PS5 DualSense controller teardown reveals factors behind drift issues

midian182

Posts: 6,782   +61
Staff member
A hot potato: Sony's PS5 DualSense drift problems could become more widespread than first feared. A new teardown on the controller examines what's causing the issue, which can appear after just "417 hours" of use.

iFixit, best known for its teardowns of the latest smartphones, took apart a PS5 DualSense to discover what's been causing the drift problems that have led to a class-action lawsuit against Sony. It says the controller uses "off-the-shelf joystick hardware with a long history of predictable, preventable issues."

A company called Alps manufactures the DualSense's joystick modules, which are also found in controllers such as the PS4's DualShock 4, the Xbox One and Xbox Elite controller, and the Nintendo Switch Pro Controller. It's worth noting that iFixit says Alps "probably aren't the villain of this story."

Alps' website states that the potentiometer—a three-terminal resistor with a sliding or rotating contact that forms an adjustable voltage divider—used in the PS5 DualSense has an operative life of two million cycles, while its clicking mechanism lasts 500,000 cycles. This is due to it wearing out from repeated use and the spring that centers the joystick stretching into a different shape.

Two million cycles may sound like plenty, but that means controllers using these components "could easily exceed their operating life in just over 400 hours of game time." Analyzing a typical Call of Duty: Warzone game, iFixit estimates that you'll get around 417 hours of gameplay; that's around four to seven months if you cap your playtime at 2 hours per day.

In addition to the sensors wearing away and springs deforming, drift can also be the result of the materials in the joystick stretching. Contaminants working their way inside the casing is another cause.

Dualsense Drift from r/PS5

iFixit says that these components are used because of a "wilful cost-saving calculation on the consoles makers' part."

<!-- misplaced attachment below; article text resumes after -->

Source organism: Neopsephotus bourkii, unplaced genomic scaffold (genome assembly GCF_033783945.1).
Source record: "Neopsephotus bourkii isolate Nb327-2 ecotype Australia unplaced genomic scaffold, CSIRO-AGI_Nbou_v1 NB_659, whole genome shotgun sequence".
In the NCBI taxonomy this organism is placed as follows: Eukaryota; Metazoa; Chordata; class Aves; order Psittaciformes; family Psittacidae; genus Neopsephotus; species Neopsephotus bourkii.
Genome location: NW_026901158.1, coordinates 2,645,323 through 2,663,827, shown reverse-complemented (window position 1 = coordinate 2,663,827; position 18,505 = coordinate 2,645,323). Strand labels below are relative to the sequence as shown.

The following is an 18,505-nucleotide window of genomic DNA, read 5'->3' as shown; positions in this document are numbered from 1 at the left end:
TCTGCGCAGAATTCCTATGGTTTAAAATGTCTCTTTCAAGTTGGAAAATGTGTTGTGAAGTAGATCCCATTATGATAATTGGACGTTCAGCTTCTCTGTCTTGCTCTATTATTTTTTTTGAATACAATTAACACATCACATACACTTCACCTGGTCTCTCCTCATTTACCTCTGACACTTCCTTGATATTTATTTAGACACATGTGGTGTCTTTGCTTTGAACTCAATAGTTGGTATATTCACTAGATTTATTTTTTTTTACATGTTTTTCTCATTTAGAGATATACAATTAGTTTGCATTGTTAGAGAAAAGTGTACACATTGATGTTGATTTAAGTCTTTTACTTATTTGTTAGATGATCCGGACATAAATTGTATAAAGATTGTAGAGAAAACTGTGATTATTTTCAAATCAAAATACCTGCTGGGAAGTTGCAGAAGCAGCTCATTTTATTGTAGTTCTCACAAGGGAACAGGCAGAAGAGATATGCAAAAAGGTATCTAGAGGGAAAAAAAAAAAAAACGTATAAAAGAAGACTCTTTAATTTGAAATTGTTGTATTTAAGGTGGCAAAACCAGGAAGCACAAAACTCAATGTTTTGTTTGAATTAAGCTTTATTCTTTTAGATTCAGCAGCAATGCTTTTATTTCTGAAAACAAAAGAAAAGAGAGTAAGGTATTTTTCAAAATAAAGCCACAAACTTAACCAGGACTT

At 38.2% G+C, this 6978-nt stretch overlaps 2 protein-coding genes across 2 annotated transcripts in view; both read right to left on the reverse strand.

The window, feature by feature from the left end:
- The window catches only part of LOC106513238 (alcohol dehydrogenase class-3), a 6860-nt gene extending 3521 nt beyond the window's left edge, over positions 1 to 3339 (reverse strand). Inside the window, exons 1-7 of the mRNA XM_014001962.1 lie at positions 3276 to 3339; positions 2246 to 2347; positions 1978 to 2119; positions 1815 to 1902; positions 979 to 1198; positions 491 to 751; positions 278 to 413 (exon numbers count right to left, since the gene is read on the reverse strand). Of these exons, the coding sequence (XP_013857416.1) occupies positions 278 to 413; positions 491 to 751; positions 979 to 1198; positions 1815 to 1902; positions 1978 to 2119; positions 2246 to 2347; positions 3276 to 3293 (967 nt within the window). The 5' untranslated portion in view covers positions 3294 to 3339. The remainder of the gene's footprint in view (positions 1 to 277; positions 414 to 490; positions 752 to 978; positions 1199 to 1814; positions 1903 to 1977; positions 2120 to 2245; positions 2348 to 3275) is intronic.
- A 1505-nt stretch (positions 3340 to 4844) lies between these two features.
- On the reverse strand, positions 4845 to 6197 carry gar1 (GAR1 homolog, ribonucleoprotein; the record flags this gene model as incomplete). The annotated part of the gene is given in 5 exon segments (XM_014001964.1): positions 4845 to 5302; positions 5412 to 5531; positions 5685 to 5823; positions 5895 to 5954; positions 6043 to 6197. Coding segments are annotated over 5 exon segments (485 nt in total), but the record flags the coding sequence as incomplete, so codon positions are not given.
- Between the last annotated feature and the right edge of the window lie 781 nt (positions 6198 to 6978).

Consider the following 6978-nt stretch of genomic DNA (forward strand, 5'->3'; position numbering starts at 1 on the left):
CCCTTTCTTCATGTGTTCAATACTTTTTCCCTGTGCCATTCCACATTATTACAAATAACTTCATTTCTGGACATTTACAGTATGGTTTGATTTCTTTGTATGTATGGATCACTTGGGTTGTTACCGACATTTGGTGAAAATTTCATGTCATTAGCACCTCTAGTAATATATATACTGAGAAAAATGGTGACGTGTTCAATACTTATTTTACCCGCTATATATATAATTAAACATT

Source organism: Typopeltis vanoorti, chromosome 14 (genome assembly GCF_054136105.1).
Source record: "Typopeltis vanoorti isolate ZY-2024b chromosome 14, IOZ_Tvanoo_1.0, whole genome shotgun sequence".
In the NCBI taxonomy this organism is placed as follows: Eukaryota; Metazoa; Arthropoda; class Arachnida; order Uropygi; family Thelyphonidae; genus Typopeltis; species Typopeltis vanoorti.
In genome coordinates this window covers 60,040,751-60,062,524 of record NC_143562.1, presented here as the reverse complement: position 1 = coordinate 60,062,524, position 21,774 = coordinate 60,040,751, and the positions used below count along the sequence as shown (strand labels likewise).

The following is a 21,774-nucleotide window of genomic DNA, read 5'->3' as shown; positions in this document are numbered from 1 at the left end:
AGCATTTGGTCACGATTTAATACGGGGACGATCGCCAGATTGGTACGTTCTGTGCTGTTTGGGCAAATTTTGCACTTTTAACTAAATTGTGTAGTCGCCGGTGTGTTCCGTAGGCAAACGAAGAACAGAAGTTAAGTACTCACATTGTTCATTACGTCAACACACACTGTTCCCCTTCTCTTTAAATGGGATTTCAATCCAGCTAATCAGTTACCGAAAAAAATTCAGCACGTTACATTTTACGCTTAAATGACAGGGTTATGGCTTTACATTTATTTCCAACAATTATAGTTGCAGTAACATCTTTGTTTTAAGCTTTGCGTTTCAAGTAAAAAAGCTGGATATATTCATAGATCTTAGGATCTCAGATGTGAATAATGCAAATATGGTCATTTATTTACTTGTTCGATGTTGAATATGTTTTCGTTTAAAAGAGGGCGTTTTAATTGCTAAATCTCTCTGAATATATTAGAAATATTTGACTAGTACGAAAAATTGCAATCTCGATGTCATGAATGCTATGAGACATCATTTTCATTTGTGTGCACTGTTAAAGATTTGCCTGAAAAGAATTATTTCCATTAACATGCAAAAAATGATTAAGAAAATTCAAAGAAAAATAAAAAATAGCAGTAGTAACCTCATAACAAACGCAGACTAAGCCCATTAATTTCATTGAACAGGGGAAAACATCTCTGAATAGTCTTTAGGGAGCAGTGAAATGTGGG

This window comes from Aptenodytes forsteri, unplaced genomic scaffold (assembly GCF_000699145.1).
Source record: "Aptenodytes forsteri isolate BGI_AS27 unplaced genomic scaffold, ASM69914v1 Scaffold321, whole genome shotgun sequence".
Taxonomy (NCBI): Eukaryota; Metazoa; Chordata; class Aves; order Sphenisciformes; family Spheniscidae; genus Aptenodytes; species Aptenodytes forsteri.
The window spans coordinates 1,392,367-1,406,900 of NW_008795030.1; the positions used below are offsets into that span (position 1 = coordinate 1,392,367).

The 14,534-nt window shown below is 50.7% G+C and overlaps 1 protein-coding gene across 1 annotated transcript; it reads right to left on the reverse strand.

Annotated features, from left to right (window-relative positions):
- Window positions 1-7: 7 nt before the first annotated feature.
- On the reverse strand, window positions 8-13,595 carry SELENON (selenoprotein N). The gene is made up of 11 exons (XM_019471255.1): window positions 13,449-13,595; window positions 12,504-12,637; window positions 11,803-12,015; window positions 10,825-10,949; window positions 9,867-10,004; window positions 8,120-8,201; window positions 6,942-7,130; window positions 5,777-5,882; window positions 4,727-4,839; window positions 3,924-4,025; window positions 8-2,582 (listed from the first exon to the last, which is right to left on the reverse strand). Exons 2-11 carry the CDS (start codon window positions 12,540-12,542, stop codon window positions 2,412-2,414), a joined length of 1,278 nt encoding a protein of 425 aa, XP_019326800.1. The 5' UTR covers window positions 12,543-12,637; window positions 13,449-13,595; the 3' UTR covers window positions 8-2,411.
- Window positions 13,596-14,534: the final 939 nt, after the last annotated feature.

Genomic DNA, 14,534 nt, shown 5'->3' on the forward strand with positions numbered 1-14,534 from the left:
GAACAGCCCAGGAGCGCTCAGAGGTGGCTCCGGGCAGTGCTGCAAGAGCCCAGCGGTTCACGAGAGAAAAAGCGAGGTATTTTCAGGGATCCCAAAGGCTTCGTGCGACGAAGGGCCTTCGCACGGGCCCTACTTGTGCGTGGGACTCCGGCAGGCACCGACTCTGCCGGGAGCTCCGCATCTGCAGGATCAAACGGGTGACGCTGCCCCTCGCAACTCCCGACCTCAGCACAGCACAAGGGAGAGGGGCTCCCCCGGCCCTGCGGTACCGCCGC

"After this research, it's bizarre to us that console makers don't consider joysticks to be consumable parts and design them to be easily replaced. No device rated for a finite number of actions, especially one that lives next to so much contamination and takes so much abuse, can maintain perfect performance forever," said iFixit

iFixit has offered some potential solutions for those experiencing drift, including removing the potentiometers' housing and cleaning or replacing the wipers. More technical users can even attempt soldiering. Whether longer-lasting components end up being used in controllers might depend on the outcome of the numerous class actions console makers are facing.

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dangh

Posts: 228   +293
I actually like triggers feedback, it really add to immersion, but still require some fine tuning by games developers.
As the drifting issue, I guess it will be same as in ds4, or xbox controller. And while I never had this issue I believe we should have modular construction to allow easy fixing. Mechanical parts will always break no matter how expensive they are. But by allowing easy replacement we would reduce a lot of unnecessary waste.
 

Thretosix

Posts: 84   +97
SONY keeps trying innovative gimmicks, but they tend not to last.

Sixaxis motion sensing is dead since PS3 and the force feedback triggers, while a great idea, aren't going to hold up.
Sixaxis was annoying. The new force feedback is pretty cool and can be useful. May take dualsense 2 to get it right. My main concern would be battery usage, without being able to slap in alkaline batteries. You either need multiple controllers, play it while connected with a wire, or limit your game time.
 

cuerdc

Posts: 216   +66
Analog failures been a problem for a longtime, these should be a modular component which can be swapped to replace or vary in design.